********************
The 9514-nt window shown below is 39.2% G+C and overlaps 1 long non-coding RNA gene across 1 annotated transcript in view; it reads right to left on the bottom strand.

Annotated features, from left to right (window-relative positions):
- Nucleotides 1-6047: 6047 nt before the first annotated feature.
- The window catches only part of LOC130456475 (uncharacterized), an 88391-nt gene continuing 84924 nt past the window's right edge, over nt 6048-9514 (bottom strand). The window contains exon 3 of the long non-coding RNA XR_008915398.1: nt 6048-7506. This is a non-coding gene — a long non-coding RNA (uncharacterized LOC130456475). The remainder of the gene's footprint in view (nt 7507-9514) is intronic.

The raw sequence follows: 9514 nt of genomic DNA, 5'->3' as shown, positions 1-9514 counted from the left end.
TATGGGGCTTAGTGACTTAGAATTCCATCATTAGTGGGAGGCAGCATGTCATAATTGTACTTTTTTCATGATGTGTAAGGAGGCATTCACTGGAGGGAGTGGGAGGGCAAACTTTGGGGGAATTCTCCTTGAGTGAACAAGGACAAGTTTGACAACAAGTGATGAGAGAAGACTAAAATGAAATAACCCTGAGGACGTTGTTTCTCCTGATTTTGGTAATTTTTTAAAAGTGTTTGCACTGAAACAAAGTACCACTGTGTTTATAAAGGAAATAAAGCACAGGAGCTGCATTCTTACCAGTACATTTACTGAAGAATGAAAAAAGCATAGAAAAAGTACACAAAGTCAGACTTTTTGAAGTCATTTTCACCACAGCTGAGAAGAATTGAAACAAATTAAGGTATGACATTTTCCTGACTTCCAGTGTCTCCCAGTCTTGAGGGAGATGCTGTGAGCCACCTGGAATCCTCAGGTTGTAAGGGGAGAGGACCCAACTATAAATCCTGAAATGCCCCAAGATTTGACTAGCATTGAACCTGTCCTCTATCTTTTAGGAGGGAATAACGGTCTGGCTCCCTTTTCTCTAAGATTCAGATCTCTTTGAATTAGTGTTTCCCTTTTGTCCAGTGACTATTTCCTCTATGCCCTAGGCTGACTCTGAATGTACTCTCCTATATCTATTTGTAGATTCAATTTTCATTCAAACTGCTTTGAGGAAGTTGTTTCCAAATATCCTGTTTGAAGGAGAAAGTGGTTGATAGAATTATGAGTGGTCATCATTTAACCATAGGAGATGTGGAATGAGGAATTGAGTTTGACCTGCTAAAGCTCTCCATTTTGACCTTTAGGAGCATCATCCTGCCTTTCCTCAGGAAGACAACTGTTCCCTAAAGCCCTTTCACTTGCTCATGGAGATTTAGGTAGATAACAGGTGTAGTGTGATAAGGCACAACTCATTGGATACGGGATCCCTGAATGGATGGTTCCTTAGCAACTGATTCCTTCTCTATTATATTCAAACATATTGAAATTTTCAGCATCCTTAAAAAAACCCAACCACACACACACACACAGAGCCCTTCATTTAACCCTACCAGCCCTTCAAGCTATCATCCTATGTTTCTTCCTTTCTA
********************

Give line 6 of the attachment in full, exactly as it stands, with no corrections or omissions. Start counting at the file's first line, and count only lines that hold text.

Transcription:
TATGGGGCTTAGTGACTTAGAATTCCATCATTAGTGGGAGGCAGCATGTCATAATTGTACTTTTTTCATGATGTGTAAGGAGGCATTCACTGGAGGGAGTGGGAGGGCAAACTTTGGGGGAATTCTCCTTGAGTGAACAAGGACAAGTTTGACAACAAGTGATGAGAGAAGACTAAAATGAAATAACCCTGAGGACGTTGTTTCTCCTGATTTTGGTAATTTTTTAAAAGTGTTTGCACTGAAACAAAGTACCACTGTGTTTATAAAGGAAATAAAGCACAGGAGCTGCATTCTTACCAGTACATTTACTGAAGAATGAAAAAAGCATAGAAAAAGTACACAAAGTCAGACTTTTTGAAGTCATTTTCACCACAGCTGAGAAGAATTGAAACAAATTAAGGTATGACATTTTCCTGACTTCCAGTGTCTCCCAGTCTTGAGGGAGATGCTGTGAGCCACCTGGAATCCTCAGGTTGTAAGGGGAGAGGACCCAACTATAAATCCTGAAATGCCCCAAGATTTGACTAGCATTGAACCTGTCCTCTATCTTTTAGGAGGGAATAACGGTCTGGCTCCCTTTTCTCTAAGATTCAGATCTCTTTGAATTAGTGTTTCCCTTTTGTCCAGTGACTATTTCCTCTATGCCCTAGGCTGACTCTGAATGTACTCTCCTATATCTATTTGTAGATTCAATTTTCATTCAAACTGCTTTGAGGAAGTTGTTTCCAAATATCCTGTTTGAAGGAGAAAGTGGTTGATAGAATTATGAGTGGTCATCATTTAACCATAGGAGATGTGGAATGAGGAATTGAGTTTGACCTGCTAAAGCTCTCCATTTTGACCTTTAGGAGCATCATCCTGCCTTTCCTCAGGAAGACAACTGTTCCCTAAAGCCCTTTCACTTGCTCATGGAGATTTAGGTAGATAACAGGTGTAGTGTGATAAGGCACAACTCATTGGATACGGGATCCCTGAATGGATGGTTCCTTAGCAACTGATTCCTTCTCTATTATATTCAAACATATTGAAATTTTCAGCATCCTTAAAAAAACCCAACCACACACACACACACAGAGCCCTTCATTTAACCCTACCAGCCCTTCAAGCTATCATCCTATGTTTCTTCCTTTCTA